中国地理科学(英文版) ›› 2013, Vol. 23 ›› Issue (3): 261-273.doi: 10.1007/s11769-013-0604-y

• 论文 •    下一篇

Measurement and Interpretation of Connectivity of Chinese Cities in World City Network, 2010

Ben DERUDDER1, Peter J TAYLOR2, Michael HOYLER3, NI Pengfei4, LIU Xingjian5, ZHAO Miaoxi6, SHEN Wei7, Frank WITLOX1   

  1. 1. Department of Geography, Ghent University, Gent B9000, Belgium;
    2. School of the Built and Natural Environment, Northumbria University, Newcastle NE1 8ST, UK;
    3. Department of Geography, Loughborough University, Leicestershire LE11 3TU, UK;
    4. Chinese Academy of Social Sciences, Beijing 100732, China;
    5. Department of Geography, University of Cambridge, Cambridge CB23EN, UK;
    6. South China University of Technology, Guangzhou 510641, China;
    7. ESSCA School of Management, Angers 49000, France
  • 收稿日期:2012-07-22 修回日期:2012-12-05 出版日期:2013-05-29 发布日期:2013-05-30
  • 通讯作者: Ben DERUDDER. E-mail: ben.derudder@ugent.be E-mail:ben.derudder@ugent.be
  • 基金资助:

    Under the auspices of European Research Council under the European Community's Seventh Framework Programme (No. PIOF-GA-2010-274027), Key Laboratory of Ecology and Energy-saving of Dense Habitat (Tongji University), Ministry of Education of the People's Republic of China

Measurement and Interpretation of Connectivity of Chinese Cities in World City Network, 2010

Ben DERUDDER1, Peter J TAYLOR2, Michael HOYLER3, NI Pengfei4, LIU Xingjian5, ZHAO Miaoxi6, SHEN Wei7, Frank WITLOX1   

  1. 1. Department of Geography, Ghent University, Gent B9000, Belgium;
    2. School of the Built and Natural Environment, Northumbria University, Newcastle NE1 8ST, UK;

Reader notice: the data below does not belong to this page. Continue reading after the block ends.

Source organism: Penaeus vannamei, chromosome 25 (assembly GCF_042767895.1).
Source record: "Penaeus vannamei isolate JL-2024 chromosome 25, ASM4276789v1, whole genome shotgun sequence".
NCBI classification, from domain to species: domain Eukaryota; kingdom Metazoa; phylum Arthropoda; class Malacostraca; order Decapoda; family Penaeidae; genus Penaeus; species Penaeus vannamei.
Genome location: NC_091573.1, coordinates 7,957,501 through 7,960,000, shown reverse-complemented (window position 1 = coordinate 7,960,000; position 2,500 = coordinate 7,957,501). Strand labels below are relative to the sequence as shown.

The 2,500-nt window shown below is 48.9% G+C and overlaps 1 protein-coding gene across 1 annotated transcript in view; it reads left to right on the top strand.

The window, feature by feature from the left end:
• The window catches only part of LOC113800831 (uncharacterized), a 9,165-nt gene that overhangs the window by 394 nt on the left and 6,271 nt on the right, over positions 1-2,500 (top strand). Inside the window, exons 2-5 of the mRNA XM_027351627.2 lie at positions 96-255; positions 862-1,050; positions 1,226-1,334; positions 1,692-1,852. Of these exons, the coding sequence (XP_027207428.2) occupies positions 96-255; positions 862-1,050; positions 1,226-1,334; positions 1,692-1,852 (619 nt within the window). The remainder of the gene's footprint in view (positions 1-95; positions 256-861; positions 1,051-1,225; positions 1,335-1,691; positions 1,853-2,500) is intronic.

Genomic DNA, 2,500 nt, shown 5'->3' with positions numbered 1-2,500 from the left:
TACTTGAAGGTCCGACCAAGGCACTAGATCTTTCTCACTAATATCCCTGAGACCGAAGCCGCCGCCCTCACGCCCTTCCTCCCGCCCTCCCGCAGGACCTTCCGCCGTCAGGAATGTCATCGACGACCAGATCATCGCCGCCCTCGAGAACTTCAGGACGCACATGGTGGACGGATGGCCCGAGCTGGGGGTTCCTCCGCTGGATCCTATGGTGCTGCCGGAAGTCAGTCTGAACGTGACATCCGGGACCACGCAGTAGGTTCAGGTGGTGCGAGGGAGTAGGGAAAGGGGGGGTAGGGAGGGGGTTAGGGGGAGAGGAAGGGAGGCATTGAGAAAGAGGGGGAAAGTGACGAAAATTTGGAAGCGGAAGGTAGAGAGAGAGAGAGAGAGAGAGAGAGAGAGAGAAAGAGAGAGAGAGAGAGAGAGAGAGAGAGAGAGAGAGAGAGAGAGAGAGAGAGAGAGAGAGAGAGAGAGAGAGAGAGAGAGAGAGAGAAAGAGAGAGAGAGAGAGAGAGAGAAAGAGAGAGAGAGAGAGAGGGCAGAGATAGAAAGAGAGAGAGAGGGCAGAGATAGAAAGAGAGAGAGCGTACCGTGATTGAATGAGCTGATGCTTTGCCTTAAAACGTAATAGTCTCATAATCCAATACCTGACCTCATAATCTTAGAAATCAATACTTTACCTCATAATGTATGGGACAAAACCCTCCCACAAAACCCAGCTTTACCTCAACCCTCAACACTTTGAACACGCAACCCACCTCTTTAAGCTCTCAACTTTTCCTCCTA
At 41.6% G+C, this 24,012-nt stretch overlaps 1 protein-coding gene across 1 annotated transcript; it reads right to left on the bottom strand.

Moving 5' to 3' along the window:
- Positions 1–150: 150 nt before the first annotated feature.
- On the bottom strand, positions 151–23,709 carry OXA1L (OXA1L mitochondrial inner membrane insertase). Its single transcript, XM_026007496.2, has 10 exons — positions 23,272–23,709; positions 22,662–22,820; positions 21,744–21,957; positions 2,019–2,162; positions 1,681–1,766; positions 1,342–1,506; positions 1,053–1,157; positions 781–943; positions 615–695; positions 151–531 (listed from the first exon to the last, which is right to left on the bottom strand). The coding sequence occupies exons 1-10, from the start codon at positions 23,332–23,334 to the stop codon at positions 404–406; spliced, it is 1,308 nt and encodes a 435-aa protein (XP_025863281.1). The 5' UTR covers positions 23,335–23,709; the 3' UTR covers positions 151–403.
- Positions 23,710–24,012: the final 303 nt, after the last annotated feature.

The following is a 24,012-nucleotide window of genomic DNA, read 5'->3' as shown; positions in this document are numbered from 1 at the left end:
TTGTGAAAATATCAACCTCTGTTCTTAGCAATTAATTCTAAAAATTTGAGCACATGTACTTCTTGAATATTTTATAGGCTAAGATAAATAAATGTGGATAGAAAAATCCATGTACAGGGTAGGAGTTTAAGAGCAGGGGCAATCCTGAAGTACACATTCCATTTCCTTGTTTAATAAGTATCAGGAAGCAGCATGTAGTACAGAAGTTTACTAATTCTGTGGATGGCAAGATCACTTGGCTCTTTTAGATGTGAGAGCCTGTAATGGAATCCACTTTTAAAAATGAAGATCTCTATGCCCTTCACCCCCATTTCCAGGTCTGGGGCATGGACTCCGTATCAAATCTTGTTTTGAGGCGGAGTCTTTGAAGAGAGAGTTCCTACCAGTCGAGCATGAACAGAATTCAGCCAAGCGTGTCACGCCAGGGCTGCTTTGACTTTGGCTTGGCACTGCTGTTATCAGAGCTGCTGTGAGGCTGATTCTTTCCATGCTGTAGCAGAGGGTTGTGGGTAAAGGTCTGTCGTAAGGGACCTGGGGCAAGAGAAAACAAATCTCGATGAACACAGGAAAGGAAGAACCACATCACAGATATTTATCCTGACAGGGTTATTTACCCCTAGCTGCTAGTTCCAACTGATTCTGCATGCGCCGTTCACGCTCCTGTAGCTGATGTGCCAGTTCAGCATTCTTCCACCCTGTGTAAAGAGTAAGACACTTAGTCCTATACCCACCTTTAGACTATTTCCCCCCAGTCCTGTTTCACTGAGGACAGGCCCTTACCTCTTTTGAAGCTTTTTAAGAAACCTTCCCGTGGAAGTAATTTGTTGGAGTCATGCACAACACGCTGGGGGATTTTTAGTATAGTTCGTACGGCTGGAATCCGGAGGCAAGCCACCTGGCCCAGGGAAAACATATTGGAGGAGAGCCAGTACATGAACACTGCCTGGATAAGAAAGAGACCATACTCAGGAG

3. Department of Geography, Loughborough University, Leicestershire LE11 3TU, UK;
    4. Chinese Academy of Social Sciences, Beijing 100732, China;
    5. Department of Geography, University of Cambridge, Cambridge CB23EN, UK;
    6. South China University of Technology, Guangzhou 510641, China;
    7. ESSCA School of Management, Angers 49000, France
  • Received:2012-07-22 Revised:2012-12-05 Online:2013-05-29 Published:2013-05-30
  • Contact: Ben DERUDDER. E-mail: ben.derudder@ugent.be E-mail:ben.derudder@ugent.be
  • Supported by:

    Under the auspices of European Research Council under the European Community's Seventh Framework Programme (No. PIOF-GA-2010-274027), Key Laboratory of Ecology and Energy-saving of Dense Habitat (Tongji University), Ministry of Education of the People's Republic of China

摘要:

This is an empirical paper that measures and interprets the position of Chinese cities in the world city network in 2010. Building on a specification of the world city network as a ‘interlocking network' in which business services firms play the crucial role in city network formation, information is gathered about the presence of global service firms in cities. This information is converted into data to provide the ‘service value' of a city for a firm's provision of corporate services in a 526 (cities) × 175 (firms) matrix. These data are then used as the input to the interlocking network model in order to measure cities' connectivity and its predominant geographical orientation. Here we focus on the position of some key Chinese cities in this regard, and discuss and interpret results in the context of the urban dimensions of the ‘opening up' of the Chinese economy.

关键词: world city network, advanced producer services, Shanghai, Hong Kong, Beijing

Abstract:

This is an empirical paper that measures and interprets the position of Chinese cities in the world city network in 2010. Building on a specification of the world city network as a ‘interlocking network' in which business services firms play the crucial role in city network formation, information is gathered about the presence of global service firms in cities. This information is converted into data to provide the ‘service value' of a city for a firm's provision of corporate services in a 526 (cities) × 175 (firms) matrix. These data are then used as the input to the interlocking network model in order to measure cities' connectivity and its predominant geographical orientation. Here we focus on the position of some key Chinese cities in this regard, and discuss and interpret results in the context of the urban dimensions of the ‘opening up' of the Chinese economy.

Key words: world city network, advanced producer services, Shanghai, Hong Kong, Beijing